This Note will address the U.S. military funding at odds with the Supreme Court’s ruling that the Executive’s claim of neutrality is paramount and trumps the exercise of Section 214(d) as the United States must “speak with one voice” on the matter of Israeli-Palestinian foreign policy.
Holes in the bank’s D&O policy’s coverage are perilous. They may require the directors to pay out-of-pocket damages, and the FDIC may forego payment. One of the common gaps that exists in the D&O policy’s coverage is the Insured v. Insured (IvI) exclusion. Generally, the IvI exclusion excuses the insurer from payment when a claim is brought by, or on behalf of, an insured party against an insured party. This Note will consider the circumstances in which an IvI exclusion to a D&O policy may excuse an insurer from coverage when the FDIC brings claims against the directors of a failed bank.
In abiding by legislated law, judges must often implement mandatory sentences for some crimes, negating the ability of that judge to consider the inherently distinct characteristics of a minor offender. The United States Supreme Court in Miller v. Alabama held the sentencing term of mandatory life without the possibility of parole (LWOP) unconstitutional for juvenile homicide offenders, classifying LWOP as “cruel and unusual punishment” when applied to juveniles under the Eighth Amendment. In turn, the Supreme Judicial Court of Massachusetts (SJC) took the position that mandatory and discretionary sentences of LWOP under Massachusetts General Laws chapter 265, Section 2 shall no longer apply to juveniles and violate Article 26 of the Massachusetts Declaration of Rights. As a result, individuals currently serving LWOP sentences following a homicide conviction as a juvenile are now eligible for parole if they have served a term of at least fifteen years. In issuing this historic relief, the SJC noted the broader protections afforded to citizens under Article 26, yet discussing its similarity to the Cruel and Unusual Punishment clause of the Eighth Amendment. The SJC, however, failed to parse why Article 26 offers these heightened protections, and in failing to do so the court erred in proscription of discretionary LWOP sentences for the most heinous of juvenile offenses.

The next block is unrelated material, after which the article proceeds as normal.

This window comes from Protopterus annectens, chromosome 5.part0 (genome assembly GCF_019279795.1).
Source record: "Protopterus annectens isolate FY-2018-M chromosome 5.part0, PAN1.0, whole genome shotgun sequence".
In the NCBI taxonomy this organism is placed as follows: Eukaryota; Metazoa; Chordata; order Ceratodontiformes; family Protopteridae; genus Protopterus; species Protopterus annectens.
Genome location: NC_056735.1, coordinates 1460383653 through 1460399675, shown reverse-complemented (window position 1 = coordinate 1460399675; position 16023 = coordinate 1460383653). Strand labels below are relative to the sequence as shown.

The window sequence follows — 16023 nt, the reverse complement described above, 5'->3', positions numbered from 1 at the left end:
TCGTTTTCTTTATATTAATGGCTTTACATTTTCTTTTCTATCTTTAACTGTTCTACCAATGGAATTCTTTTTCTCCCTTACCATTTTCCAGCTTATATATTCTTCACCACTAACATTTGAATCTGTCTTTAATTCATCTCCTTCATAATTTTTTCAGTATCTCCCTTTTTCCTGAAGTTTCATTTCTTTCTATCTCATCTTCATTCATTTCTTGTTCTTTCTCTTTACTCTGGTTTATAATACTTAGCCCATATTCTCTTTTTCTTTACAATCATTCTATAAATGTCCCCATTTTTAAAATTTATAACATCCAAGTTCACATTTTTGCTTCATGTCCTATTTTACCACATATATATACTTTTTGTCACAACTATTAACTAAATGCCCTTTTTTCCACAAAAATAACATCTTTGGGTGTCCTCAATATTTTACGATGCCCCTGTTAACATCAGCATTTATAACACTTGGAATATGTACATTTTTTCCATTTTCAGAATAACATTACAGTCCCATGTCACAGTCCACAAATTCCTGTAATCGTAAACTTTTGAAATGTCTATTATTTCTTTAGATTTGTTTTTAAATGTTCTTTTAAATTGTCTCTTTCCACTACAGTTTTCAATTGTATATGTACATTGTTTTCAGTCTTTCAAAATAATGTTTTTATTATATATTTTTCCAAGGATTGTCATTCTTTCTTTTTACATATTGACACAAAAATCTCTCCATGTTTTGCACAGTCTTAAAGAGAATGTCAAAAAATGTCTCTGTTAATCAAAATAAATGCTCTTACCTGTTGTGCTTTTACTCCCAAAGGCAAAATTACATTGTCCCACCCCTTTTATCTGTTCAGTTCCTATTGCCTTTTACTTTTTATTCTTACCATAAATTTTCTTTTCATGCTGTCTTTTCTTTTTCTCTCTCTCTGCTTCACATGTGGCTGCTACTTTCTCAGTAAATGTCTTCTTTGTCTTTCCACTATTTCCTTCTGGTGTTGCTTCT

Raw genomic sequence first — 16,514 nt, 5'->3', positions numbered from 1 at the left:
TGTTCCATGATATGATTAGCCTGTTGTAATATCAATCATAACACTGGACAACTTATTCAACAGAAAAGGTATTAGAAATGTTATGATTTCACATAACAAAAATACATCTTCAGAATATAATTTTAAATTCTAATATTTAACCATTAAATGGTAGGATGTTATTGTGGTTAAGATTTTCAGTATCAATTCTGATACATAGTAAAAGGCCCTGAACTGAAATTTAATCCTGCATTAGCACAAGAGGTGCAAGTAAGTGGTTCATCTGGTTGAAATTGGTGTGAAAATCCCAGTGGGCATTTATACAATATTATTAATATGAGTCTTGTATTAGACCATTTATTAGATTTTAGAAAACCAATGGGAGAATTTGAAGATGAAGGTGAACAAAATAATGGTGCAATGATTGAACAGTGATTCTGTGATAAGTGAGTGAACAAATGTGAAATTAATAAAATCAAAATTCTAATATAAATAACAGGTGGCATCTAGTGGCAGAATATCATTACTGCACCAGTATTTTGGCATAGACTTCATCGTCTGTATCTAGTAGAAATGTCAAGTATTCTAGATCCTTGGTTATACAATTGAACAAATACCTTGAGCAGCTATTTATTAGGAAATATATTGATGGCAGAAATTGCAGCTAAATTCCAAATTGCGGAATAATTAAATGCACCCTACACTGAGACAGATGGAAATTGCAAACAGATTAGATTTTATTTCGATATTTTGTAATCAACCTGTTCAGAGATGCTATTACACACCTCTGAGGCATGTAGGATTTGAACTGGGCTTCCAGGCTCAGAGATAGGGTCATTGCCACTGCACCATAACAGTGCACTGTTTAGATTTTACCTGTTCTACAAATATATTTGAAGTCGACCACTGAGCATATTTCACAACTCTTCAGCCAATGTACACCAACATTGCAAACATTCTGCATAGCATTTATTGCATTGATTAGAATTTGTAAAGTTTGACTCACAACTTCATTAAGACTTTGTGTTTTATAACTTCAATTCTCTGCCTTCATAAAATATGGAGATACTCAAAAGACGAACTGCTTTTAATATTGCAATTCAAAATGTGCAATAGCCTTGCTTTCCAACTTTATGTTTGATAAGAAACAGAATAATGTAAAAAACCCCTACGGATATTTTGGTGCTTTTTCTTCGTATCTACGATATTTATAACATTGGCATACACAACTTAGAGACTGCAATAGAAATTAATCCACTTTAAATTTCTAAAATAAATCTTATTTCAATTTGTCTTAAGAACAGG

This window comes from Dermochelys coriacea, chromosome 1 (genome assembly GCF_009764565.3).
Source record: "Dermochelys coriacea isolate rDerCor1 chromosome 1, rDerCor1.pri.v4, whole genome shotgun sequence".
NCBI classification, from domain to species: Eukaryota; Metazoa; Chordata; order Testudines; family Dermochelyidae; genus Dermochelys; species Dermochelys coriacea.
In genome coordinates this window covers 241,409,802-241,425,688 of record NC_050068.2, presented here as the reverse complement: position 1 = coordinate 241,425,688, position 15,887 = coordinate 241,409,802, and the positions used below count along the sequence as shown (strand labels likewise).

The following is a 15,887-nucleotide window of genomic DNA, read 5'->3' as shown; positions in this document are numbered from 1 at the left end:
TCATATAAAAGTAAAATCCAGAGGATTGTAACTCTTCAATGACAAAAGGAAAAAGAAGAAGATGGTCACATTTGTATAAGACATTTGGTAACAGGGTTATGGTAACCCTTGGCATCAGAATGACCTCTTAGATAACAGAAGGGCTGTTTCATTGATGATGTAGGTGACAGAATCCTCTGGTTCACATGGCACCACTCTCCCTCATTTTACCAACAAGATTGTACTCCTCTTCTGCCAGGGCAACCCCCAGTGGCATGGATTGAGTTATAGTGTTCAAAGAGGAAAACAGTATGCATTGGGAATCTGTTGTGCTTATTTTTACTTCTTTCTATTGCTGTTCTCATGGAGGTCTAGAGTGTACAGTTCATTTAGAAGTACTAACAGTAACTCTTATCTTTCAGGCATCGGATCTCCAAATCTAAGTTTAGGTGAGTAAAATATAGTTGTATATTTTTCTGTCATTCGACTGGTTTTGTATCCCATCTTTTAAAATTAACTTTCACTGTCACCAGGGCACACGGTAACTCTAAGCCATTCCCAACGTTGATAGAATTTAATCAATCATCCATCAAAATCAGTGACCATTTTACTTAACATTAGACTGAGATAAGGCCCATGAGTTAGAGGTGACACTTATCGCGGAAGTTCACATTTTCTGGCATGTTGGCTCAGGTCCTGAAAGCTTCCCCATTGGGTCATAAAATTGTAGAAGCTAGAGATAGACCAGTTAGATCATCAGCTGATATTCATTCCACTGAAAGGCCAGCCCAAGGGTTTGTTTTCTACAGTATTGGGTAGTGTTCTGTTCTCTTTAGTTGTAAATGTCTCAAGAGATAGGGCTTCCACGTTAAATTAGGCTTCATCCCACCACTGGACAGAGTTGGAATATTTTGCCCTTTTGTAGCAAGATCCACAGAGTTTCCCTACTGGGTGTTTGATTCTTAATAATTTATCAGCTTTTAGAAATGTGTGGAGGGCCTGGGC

This Note will examine the relationship between the Legislature and state courts in sentencing criminally convicted juveniles. This Note will also seek to clarify perceptions as to the current state of the law behind the mandatory sentencing of minors; the concept of individualized assessment; and the disparities between trying an adult and, alternatively, a child under the age of eighteen. Finally, this Note will analyze the extended protections created under Article 26 and the SJC’s scrutiny of the Massachusetts General Court’s (MGC) sentencing schemes.
Until June 2015, there had been little legal action against the firms taking advantage of investors through high-frequency trading (HFT). The New York Attorney General (NY AG), Eric Schneiderman, brought the first big case under a little-known state law from the 1920s, the Martin Act, which grants the NY AG the power to regulate and investigate securities fraud. In efforts to boost investor confidence and ensure the markets work for the entire general public, Schneiderman hopes to stifle the fundamentally unfair situations that HFT has created at the expense of the rest of the market.